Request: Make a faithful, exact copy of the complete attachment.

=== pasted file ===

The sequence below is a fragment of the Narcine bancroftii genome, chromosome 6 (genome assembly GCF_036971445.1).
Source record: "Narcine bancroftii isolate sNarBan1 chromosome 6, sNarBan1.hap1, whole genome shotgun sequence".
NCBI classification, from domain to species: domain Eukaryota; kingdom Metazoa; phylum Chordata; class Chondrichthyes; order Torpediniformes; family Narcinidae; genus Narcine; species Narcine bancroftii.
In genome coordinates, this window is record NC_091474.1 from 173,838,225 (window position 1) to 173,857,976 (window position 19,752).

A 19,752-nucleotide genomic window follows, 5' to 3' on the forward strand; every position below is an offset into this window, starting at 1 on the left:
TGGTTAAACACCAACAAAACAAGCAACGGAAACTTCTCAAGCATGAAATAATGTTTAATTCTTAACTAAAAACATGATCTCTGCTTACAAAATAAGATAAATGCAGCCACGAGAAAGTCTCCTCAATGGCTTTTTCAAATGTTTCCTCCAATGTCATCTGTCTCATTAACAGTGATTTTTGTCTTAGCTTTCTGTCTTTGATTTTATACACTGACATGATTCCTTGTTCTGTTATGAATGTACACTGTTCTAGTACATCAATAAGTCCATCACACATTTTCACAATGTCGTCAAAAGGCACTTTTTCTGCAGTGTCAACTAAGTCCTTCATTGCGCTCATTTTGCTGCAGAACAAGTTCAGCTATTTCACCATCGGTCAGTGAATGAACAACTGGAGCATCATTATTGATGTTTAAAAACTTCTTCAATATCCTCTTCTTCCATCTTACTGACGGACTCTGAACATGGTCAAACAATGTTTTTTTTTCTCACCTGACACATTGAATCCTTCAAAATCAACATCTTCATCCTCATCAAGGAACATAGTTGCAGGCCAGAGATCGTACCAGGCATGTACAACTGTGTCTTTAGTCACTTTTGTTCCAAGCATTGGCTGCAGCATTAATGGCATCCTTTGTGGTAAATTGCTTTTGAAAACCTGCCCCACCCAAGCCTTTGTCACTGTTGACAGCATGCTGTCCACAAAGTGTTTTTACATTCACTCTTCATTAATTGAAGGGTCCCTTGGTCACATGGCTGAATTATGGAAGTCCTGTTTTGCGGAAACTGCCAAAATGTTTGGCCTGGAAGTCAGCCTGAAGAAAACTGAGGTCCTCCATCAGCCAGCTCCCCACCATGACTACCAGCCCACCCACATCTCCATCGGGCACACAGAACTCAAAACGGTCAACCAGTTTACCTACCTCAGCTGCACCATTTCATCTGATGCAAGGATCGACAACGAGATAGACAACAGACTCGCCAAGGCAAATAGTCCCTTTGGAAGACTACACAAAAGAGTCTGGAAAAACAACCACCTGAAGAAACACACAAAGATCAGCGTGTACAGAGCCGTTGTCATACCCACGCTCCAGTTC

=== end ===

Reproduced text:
The sequence below is a fragment of the Narcine bancroftii genome, chromosome 6 (genome assembly GCF_036971445.1).
Source record: "Narcine bancroftii isolate sNarBan1 chromosome 6, sNarBan1.hap1, whole genome shotgun sequence".
NCBI classification, from domain to species: domain Eukaryota; kingdom Metazoa; phylum Chordata; class Chondrichthyes; order Torpediniformes; family Narcinidae; genus Narcine; species Narcine bancroftii.
In genome coordinates, this window is record NC_091474.1 from 173,838,225 (window position 1) to 173,857,976 (window position 19,752).

A 19,752-nucleotide genomic window follows, 5' to 3' on the forward strand; every position below is an offset into this window, starting at 1 on the left:
TGGTTAAACACCAACAAAACAAGCAACGGAAACTTCTCAAGCATGAAATAATGTTTAATTCTTAACTAAAAACATGATCTCTGCTTACAAAATAAGATAAATGCAGCCACGAGAAAGTCTCCTCAATGGCTTTTTCAAATGTTTCCTCCAATGTCATCTGTCTCATTAACAGTGATTTTTGTCTTAGCTTTCTGTCTTTGATTTTATACACTGACATGATTCCTTGTTCTGTTATGAATGTACACTGTTCTAGTACATCAATAAGTCCATCACACATTTTCACAATGTCGTCAAAAGGCACTTTTTCTGCAGTGTCAACTAAGTCCTTCATTGCGCTCATTTTGCTGCAGAACAAGTTCAGCTATTTCACCATCGGTCAGTGAATGAACAACTGGAGCATCATTATTGATGTTTAAAAACTTCTTCAATATCCTCTTCTTCCATCTTACTGACGGACTCTGAACATGGTCAAACAATGTTTTTTTTTCTCACCTGACACATTGAATCCTTCAAAATCAACATCTTCATCCTCATCAAGGAACATAGTTGCAGGCCAGAGATCGTACCAGGCATGTACAACTGTGTCTTTAGTCACTTTTGTTCCAAGCATTGGCTGCAGCATTAATGGCATCCTTTGTGGTAAATTGCTTTTGAAAACCTGCCCCACCCAAGCCTTTGTCACTGTTGACAGCATGCTGTCCACAAAGTGTTTTTACATTCACTCTTCATTAATTGAAGGGTCCCTTGGTCACATGGCTGAATTATGGAAGTCCTGTTTTGCGGAAACTGCCAAAATGTTTGGCCTGGAAGTCAGCCTGAAGAAAACTGAGGTCCTCCATCAGCCAGCTCCCCACCATGACTACCAGCCCACCCACATCTCCATCGGGCACACAGAACTCAAAACGGTCAACCAGTTTACCTACCTCAGCTGCACCATTTCATCTGATGCAAGGATCGACAACGAGATAGACAACAGACTCGCCAAGGCAAATAGTCCCTTTGGAAGACTACACAAAAGAGTCTGGAAAAACAACCACCTGAAGAAACACACAAAGATCAGCGTGTACAGAGCCGTTGTCATACCCACGCTCCAGTTC